Michael A. Jones / Bee file, 2007

Terry Francke is co-founder and general counsel of Californians Aware, which advocates for increased government openness.

Q&A: Open-government advocate Terry Franke sheds light on Public Records Act

Published: Monday, Mar. 11, 2013 - 12:00 am | Page 1B
Last Modified: Wednesday, Mar. 13, 2013 - 6:37 pm

The California Public Records Act, enacted in 1968, made access to state and local government records easier and faster, and eliminated many hurdles the public faced in trying to stay informed about how government bodies and officials operate behind closed doors.

Sunshine Week – a national celebration and discussion of open access – started Sunday and runs through Saturday.

The Bee asked Terry Francke, a leading expert on access to government information, to describe the act and the challenges still faced by the public as law and technology have evolved.

Francke is co-founder and general counsel of Californians Aware, a nonprofit, nonpartisan group that advocates for increased openness and public disclosure by government. He formerly served as executive director and general counsel for the California First Amendment Coalition and legal counsel for the California Newspaper Publishers Association.

What led to passage of the Public Records Act in 1968?

It's the result of several attempts back in the 1960s to put together a comprehensive law to replace sort of a jumble, a mixture of statutes. Under those older laws, courts were left to decide, on a case-by-case basis, whether a given document was to be considered accessible to the public.

Under the act, almost any record created by a government agency concerning government business is presumed to be public, leaving the burden of withholding on the government.

How does it compare to similar laws in other states, or to the federal Freedom of Information Act, passed in 1966?

The current state of the Public Records Act probably leaves it behind most other states, less demanding than most other states because of a provision that allows the government to exempt records by arguing that the public interest is better served by withholding than disclosing.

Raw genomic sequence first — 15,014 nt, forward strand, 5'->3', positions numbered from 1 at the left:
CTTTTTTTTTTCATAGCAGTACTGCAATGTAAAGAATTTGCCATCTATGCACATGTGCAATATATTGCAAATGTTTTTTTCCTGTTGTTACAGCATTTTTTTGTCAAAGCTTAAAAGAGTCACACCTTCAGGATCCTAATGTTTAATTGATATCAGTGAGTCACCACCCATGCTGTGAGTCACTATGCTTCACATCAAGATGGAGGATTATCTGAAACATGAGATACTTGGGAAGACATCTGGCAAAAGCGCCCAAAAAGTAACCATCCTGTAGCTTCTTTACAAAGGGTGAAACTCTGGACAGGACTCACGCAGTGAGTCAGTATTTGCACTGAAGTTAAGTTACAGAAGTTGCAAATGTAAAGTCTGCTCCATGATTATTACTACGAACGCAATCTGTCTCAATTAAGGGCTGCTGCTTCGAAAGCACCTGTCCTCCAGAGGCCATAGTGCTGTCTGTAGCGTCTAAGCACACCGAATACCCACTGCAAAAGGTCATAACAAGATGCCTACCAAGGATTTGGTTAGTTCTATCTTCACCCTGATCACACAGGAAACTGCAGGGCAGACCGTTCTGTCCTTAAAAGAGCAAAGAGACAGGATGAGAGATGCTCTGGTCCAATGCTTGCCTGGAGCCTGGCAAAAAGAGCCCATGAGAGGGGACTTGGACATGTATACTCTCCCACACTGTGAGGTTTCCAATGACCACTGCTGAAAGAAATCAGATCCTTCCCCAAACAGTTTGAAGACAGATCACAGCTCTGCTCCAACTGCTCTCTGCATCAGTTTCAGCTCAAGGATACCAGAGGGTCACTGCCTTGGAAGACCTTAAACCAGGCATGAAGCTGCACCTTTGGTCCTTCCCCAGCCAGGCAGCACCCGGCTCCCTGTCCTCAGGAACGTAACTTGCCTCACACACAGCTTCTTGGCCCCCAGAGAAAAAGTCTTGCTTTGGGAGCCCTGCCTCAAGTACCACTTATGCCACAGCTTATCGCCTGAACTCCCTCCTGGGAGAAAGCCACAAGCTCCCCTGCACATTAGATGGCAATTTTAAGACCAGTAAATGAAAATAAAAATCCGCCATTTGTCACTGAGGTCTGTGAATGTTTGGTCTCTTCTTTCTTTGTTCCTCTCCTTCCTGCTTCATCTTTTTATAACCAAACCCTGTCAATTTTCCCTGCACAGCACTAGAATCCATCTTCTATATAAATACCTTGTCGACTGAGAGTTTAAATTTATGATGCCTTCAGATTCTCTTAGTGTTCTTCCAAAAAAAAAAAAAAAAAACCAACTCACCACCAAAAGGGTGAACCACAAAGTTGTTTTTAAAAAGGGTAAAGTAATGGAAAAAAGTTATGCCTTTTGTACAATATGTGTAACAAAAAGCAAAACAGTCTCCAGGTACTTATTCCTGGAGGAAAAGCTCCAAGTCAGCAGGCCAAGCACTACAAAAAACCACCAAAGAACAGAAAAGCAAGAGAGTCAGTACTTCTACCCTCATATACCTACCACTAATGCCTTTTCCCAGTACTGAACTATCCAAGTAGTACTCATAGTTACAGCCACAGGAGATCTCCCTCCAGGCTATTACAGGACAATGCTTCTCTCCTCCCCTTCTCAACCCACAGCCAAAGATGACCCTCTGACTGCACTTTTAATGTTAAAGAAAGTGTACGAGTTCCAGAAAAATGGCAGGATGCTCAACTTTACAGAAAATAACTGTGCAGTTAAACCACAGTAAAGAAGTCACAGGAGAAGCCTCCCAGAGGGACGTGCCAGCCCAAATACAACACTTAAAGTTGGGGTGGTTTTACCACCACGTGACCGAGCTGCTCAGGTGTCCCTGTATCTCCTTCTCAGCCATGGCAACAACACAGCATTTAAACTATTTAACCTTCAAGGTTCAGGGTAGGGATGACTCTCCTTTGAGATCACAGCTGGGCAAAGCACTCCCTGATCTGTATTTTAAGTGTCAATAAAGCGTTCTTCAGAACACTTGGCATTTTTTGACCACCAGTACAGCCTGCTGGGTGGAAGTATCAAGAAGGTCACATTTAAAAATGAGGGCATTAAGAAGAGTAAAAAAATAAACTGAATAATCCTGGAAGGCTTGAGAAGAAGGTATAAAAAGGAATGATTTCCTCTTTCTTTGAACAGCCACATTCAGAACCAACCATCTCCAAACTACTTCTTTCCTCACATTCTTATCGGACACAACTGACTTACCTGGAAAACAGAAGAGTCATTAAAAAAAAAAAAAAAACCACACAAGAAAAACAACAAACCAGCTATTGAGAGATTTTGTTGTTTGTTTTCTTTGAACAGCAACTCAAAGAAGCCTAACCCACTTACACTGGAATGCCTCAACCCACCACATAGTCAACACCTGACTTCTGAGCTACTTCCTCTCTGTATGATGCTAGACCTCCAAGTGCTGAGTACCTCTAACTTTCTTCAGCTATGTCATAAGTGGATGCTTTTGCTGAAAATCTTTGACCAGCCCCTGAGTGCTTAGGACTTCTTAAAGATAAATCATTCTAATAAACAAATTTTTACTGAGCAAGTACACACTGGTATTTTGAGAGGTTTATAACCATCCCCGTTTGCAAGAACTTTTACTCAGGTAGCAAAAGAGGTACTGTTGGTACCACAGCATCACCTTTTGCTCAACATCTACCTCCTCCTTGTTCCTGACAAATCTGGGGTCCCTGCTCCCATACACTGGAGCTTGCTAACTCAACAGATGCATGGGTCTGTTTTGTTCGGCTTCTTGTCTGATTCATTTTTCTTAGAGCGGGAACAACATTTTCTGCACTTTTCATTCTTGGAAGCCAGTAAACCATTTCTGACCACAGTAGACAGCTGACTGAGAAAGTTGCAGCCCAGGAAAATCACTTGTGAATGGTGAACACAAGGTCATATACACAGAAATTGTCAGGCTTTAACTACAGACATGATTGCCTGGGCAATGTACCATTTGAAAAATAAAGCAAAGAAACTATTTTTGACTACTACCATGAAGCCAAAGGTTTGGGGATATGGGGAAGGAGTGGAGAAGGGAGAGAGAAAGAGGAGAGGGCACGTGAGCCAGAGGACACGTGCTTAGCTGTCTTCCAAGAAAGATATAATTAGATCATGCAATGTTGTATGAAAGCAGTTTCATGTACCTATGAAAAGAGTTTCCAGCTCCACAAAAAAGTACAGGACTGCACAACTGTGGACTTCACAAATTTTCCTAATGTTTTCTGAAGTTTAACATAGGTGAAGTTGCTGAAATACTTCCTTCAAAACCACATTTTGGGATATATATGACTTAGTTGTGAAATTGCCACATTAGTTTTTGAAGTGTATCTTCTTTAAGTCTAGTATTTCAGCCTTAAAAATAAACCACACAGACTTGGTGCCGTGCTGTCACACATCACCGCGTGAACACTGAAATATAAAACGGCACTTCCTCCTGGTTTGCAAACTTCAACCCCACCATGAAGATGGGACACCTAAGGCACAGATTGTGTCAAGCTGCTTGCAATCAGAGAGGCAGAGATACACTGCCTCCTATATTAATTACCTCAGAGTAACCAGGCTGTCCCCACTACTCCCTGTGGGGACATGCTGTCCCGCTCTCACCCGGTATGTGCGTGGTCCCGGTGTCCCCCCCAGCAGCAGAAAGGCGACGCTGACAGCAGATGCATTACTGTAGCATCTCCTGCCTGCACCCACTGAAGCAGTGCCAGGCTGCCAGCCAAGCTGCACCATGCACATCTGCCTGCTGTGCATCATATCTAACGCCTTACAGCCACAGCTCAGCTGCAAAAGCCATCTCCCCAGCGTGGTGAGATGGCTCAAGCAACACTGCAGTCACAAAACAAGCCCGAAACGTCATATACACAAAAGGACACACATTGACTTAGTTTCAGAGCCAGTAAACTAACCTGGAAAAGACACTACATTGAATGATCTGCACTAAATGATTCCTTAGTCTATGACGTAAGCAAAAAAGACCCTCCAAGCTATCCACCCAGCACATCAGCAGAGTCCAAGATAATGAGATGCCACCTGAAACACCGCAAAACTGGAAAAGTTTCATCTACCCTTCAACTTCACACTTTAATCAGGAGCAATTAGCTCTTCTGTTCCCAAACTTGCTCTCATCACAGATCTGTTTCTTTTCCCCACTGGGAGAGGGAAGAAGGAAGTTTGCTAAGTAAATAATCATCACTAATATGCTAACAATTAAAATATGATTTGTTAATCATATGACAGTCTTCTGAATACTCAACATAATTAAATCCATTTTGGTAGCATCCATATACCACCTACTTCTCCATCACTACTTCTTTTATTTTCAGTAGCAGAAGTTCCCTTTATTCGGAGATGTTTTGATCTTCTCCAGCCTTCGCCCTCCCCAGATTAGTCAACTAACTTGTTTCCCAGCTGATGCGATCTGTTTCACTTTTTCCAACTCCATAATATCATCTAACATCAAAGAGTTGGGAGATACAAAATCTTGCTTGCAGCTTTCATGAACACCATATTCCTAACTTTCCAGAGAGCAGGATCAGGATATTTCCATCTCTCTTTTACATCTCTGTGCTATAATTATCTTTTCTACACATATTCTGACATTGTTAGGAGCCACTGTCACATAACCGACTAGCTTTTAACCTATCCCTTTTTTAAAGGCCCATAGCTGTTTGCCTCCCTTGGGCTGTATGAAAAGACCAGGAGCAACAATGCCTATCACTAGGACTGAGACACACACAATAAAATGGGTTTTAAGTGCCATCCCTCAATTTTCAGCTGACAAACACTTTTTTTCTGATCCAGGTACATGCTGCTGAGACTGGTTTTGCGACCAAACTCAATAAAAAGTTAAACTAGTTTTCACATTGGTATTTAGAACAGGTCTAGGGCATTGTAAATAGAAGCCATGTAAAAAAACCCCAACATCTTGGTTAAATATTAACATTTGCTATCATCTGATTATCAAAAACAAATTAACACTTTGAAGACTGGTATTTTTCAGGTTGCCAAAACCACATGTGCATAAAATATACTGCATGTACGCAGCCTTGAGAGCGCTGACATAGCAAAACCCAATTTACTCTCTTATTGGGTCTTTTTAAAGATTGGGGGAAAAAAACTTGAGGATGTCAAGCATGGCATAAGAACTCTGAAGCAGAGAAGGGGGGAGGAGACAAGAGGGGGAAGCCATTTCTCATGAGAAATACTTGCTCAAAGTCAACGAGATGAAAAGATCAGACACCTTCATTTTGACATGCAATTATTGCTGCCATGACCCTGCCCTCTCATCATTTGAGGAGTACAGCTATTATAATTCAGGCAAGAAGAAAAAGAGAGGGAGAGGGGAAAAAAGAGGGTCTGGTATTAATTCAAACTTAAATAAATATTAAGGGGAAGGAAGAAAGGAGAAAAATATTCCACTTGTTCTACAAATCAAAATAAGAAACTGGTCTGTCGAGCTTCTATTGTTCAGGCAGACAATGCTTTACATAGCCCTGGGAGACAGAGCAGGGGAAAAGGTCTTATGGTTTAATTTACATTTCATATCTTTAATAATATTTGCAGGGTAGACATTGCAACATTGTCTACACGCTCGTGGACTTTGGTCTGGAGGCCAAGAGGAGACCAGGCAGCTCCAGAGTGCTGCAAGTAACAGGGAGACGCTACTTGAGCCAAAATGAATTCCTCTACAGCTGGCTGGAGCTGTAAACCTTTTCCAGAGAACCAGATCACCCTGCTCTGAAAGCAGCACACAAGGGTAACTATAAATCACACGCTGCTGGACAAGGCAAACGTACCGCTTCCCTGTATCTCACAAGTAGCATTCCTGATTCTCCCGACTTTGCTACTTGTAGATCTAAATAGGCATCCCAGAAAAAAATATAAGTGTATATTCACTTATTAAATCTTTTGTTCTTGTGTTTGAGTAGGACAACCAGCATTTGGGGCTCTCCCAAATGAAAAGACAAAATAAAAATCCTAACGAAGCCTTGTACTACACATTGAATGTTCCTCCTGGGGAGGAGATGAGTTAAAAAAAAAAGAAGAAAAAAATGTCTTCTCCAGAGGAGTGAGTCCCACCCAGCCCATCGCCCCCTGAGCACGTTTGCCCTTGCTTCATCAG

Also, the act's exemption for records of law enforcement investigations is very comprehensive and has been interpreted to be permanent. It's so universal that some officers don't realize that there is discretion there.

If there were an even-handed rule, then a journalist or some other requester could argue, and the court could conclude, that while the department does have the discretion to withhold, in some cases, circumstances show that there is a greater public interest in letting the public know how this investigation was conducted. It's a bias for nondisclosure built into the Public Records Act, an escape hatch for the government.

The courts have also supported withholding documents that are part of a "deliberative process," which has been used by public agencies to prevent disclosure by labeling – or mislabeling – documents as drafts.

How does the act relate to California Proposition 59, approved by voters in 2004, which adds sunshine provisions to the state constitution?

A big difference made by Proposition 59 is that now if you have a rule of law that provides for public access to government meetings or government records, that law is to be interpreted broadly, generously. And that if you have a rule that limits access, that rule is to be interpreted strictly or narrowly. It prevents agencies from stretching secrecy farther than where it belongs.

What are the act's key strengths and top challenges?

The big difference made by the law is that the burden is placed on the government to cite a specific rule in denying access and that by and large, public agencies take the law seriously and do their best to comply with it, though the timing and the cost of compliance are not always satisfactory to the requester. Ironically, this is particularly true with requests for digital information.

That's the greatest single need for reform in the Public Records Act, because the public, given all the taxpayer funds spent on computer systems, and the idea that computer systems are supposed to make transfer of and access to information much more rapid and efficient.

It can get in the way for the kind of access to public information that people have come to expect as routine in their other uses of information and the Internet. It's deliberately done to slow, discourage or stop examination of public facts and figures.

Call The Bee's Charles Piller, (916) 321-1113. Follow him on Twitter @cpiller.

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